Oh jetlag, you fiend. You kept me up until 1am, and woke me up firmly at 5:30am. Today is your last hurrah; I will have vanquished you by tomorrow.
The day began with the most comprehensive and global breakfast array I have ever seen – there was quiche and dim sum; an omelet station and a noodle station; cereal and chicken feet. My plate was a United Nations of breakfast food, and the coffee I naively requested tasted like hot chocolate.
Then my colleague Alyssa and I finally met our long-time China correspondent Laura, A.K.A. the Angel of Shanghai, without whom our work here would not be possible (or at least infinitely more difficult). In between work meetings and walk-throughs, she took us to the highest observation deck in the world – the Shanghai World Financial Center (see left). Giggling, she admitted she had never been inside – much like New Yorkers who have never been to the top of the Empire State building (or, like me, to the Statue of Liberty). Being 100 stories up + jetlag + having glass floors beneath your feet = quite the feeling of vertigo, let me tell you. But what a view!
Then as we were trying to find our way back down and out, what song do I hear playing over the loudspeakers but John Denver’s Country Roads, the anthem of my home state! I couldn’t help but sing along.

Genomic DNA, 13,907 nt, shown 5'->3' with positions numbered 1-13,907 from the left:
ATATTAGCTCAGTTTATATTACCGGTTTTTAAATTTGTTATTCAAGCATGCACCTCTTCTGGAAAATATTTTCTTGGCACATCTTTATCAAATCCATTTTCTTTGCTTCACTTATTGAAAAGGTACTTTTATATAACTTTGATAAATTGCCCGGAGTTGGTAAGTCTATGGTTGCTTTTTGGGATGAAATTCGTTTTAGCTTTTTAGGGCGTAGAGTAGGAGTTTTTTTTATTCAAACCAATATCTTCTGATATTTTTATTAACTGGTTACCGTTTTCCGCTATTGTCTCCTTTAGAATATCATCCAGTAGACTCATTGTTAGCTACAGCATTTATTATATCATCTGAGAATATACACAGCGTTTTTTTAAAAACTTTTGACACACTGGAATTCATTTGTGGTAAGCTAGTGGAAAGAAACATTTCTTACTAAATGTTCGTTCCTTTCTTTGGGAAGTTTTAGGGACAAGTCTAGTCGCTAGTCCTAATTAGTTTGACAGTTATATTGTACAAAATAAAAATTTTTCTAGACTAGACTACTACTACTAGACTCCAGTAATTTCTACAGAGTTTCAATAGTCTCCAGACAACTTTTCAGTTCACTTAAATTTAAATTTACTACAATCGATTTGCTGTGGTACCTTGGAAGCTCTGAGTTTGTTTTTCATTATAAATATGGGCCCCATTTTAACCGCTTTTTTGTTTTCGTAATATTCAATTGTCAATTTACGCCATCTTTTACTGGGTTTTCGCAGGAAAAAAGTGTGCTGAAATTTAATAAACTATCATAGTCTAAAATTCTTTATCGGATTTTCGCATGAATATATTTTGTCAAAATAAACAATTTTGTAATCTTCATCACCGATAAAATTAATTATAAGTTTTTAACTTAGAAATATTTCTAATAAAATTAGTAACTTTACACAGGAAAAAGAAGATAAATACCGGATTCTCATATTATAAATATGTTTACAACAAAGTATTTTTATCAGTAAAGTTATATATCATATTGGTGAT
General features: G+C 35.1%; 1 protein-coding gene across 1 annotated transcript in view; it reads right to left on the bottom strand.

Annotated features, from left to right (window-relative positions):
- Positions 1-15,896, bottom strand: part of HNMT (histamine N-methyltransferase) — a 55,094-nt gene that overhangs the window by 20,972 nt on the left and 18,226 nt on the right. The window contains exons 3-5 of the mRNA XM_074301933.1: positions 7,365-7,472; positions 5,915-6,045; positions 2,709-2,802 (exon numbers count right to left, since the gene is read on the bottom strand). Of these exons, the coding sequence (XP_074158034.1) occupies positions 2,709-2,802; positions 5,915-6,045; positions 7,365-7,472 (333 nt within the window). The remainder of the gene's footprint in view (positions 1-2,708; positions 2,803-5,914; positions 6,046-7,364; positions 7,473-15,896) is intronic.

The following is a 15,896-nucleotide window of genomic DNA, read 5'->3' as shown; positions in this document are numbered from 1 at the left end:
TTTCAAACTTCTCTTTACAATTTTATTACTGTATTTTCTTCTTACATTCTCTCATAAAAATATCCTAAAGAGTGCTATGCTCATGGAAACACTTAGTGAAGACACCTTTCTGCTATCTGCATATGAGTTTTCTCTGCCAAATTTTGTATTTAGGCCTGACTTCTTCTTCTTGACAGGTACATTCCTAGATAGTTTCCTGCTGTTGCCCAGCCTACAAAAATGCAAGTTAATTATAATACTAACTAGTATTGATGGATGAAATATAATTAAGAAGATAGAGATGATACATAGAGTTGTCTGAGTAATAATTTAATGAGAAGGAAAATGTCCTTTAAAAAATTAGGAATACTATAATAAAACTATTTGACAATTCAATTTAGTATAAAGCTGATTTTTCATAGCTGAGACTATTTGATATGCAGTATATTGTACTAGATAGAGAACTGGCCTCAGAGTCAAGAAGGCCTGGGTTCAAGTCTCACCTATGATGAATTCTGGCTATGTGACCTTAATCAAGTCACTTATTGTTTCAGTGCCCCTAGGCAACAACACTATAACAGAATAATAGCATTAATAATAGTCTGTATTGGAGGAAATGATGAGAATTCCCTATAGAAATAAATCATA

And then, Laura took us to her favorite place for dumplings – a spot tourists don’t tend to go, she told us. And I believe it – we were the only waiguoren (foreigners) in the place. We entrusted ourselves to Laura and she expertly ordered for us 4 types of dumplings. Shanghai is known for its dumplings, especially its soup dumplings, which contain flavorful broth and morsels of meat or seafood. But beware – if you do not know that what you are eating is a soup dumpling, disaster will surely befall you from the first bite, when the contents gush forth and splatter both you and your dining companions. Laura gave us the inside scoop: you must make a tiny hole with a toothpick, noisily slurp the broth out, and then you can eat the dumpling.
Street outside the restaurant; Dumplings being made. They are filled with a crab mixture, twisted closed, and steamed 20 minutes, and the cooking actually creates the broth inside the dumplings.
Look at this enormous, shiny, perfect dumpling! Alyssa slurping her broth.
It might have been the tastiest thing I ever ate. Until I had the next dumpling, a wonderful, juicy, fried thing that, unbeknownst to me, ALSO contained soup. And thus disaster befell both me and Alyssa, as I unceremoniously splattered us both with yummy broth and promptly dropped the dumpling from my chopsticks. It had to happen, right? I did much better on my next one, as you can see by my proudly-held-aloft morsel. I also learned to eat very close to the table, over a bowl, and with a spoon underneath, just in case.